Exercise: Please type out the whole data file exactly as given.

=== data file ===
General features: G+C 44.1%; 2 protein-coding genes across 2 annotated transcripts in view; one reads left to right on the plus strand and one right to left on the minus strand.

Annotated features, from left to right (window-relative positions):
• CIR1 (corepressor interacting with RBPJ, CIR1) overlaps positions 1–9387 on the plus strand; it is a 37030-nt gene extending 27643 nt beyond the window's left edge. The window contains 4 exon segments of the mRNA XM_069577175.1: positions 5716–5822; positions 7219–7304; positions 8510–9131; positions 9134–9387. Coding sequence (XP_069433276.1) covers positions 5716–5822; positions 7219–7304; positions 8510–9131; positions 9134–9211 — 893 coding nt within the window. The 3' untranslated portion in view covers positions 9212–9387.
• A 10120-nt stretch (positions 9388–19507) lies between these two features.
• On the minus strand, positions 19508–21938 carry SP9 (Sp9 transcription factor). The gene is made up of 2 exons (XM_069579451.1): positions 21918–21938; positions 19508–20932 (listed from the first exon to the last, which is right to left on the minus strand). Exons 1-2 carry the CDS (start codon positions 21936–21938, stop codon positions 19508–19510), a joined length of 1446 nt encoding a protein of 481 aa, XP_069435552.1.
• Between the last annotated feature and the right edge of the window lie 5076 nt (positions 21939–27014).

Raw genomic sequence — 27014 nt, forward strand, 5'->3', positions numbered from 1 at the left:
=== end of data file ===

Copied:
General features: G+C 44.1%; 2 protein-coding genes across 2 annotated transcripts in view; one reads left to right on the plus strand and one right to left on the minus strand.

Annotated features, from left to right (window-relative positions):
• CIR1 (corepressor interacting with RBPJ, CIR1) overlaps positions 1–9387 on the plus strand; it is a 37030-nt gene extending 27643 nt beyond the window's left edge. The window contains 4 exon segments of the mRNA XM_069577175.1: positions 5716–5822; positions 7219–7304; positions 8510–9131; positions 9134–9387. Coding sequence (XP_069433276.1) covers positions 5716–5822; positions 7219–7304; positions 8510–9131; positions 9134–9211 — 893 coding nt within the window. The 3' untranslated portion in view covers positions 9212–9387.
• A 10120-nt stretch (positions 9388–19507) lies between these two features.
• On the minus strand, positions 19508–21938 carry SP9 (Sp9 transcription factor). The gene is made up of 2 exons (XM_069579451.1): positions 21918–21938; positions 19508–20932 (listed from the first exon to the last, which is right to left on the minus strand). Exons 1-2 carry the CDS (start codon positions 21936–21938, stop codon positions 19508–19510), a joined length of 1446 nt encoding a protein of 481 aa, XP_069435552.1.
• Between the last annotated feature and the right edge of the window lie 5076 nt (positions 21939–27014).

Raw genomic sequence — 27014 nt, forward strand, 5'->3', positions numbered from 1 at the left: